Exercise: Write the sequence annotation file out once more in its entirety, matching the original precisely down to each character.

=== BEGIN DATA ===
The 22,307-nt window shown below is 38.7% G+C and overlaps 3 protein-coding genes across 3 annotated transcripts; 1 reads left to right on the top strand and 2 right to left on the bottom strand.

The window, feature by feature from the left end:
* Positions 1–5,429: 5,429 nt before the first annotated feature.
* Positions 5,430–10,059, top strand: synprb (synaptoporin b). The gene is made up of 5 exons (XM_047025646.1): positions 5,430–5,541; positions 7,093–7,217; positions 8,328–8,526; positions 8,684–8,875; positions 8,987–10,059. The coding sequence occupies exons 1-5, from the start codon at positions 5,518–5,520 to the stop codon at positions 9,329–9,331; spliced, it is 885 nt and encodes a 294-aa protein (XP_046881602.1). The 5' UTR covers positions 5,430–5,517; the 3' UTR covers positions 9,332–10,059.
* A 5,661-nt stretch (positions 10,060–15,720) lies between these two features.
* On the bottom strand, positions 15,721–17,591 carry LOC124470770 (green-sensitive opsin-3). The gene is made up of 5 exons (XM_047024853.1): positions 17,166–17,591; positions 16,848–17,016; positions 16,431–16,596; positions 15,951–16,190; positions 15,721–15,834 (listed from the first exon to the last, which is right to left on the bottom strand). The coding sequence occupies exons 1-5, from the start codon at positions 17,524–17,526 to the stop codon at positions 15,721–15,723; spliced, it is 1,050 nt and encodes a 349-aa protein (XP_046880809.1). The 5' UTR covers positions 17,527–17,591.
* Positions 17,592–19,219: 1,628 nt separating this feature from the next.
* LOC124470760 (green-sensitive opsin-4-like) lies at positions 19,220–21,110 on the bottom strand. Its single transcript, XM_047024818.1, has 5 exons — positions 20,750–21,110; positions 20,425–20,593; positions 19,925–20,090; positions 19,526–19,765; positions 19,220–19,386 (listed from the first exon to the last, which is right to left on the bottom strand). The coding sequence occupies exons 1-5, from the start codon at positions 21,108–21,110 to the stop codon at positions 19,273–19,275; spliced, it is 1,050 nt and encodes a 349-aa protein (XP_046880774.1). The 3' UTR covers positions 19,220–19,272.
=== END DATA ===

The 22,307-nt window shown below is 38.7% G+C and overlaps 3 protein-coding genes across 3 annotated transcripts; 1 reads left to right on the top strand and 2 right to left on the bottom strand.

The window, feature by feature from the left end:
* Positions 1–5,429: 5,429 nt before the first annotated feature.
* Positions 5,430–10,059, top strand: synprb (synaptoporin b). The gene is made up of 5 exons (XM_047025646.1): positions 5,430–5,541; positions 7,093–7,217; positions 8,328–8,526; positions 8,684–8,875; positions 8,987–10,059. The coding sequence occupies exons 1-5, from the start codon at positions 5,518–5,520 to the stop codon at positions 9,329–9,331; spliced, it is 885 nt and encodes a 294-aa protein (XP_046881602.1). The 5' UTR covers positions 5,430–5,517; the 3' UTR covers positions 9,332–10,059.
* A 5,661-nt stretch (positions 10,060–15,720) lies between these two features.
* On the bottom strand, positions 15,721–17,591 carry LOC124470770 (green-sensitive opsin-3). The gene is made up of 5 exons (XM_047024853.1): positions 17,166–17,591; positions 16,848–17,016; positions 16,431–16,596; positions 15,951–16,190; positions 15,721–15,834 (listed from the first exon to the last, which is right to left on the bottom strand). The coding sequence occupies exons 1-5, from the start codon at positions 17,524–17,526 to the stop codon at positions 15,721–15,723; spliced, it is 1,050 nt and encodes a 349-aa protein (XP_046880809.1). The 5' UTR covers positions 17,527–17,591.
* Positions 17,592–19,219: 1,628 nt separating this feature from the next.
* LOC124470760 (green-sensitive opsin-4-like) lies at positions 19,220–21,110 on the bottom strand. Its single transcript, XM_047024818.1, has 5 exons — positions 20,750–21,110; positions 20,425–20,593; positions 19,925–20,090; positions 19,526–19,765; positions 19,220–19,386 (listed from the first exon to the last, which is right to left on the bottom strand). The coding sequence occupies exons 1-5, from the start codon at positions 21,108–21,110 to the stop codon at positions 19,273–19,275; spliced, it is 1,050 nt and encodes a 349-aa protein (XP_046880774.1). The 3' UTR covers positions 19,220–19,272.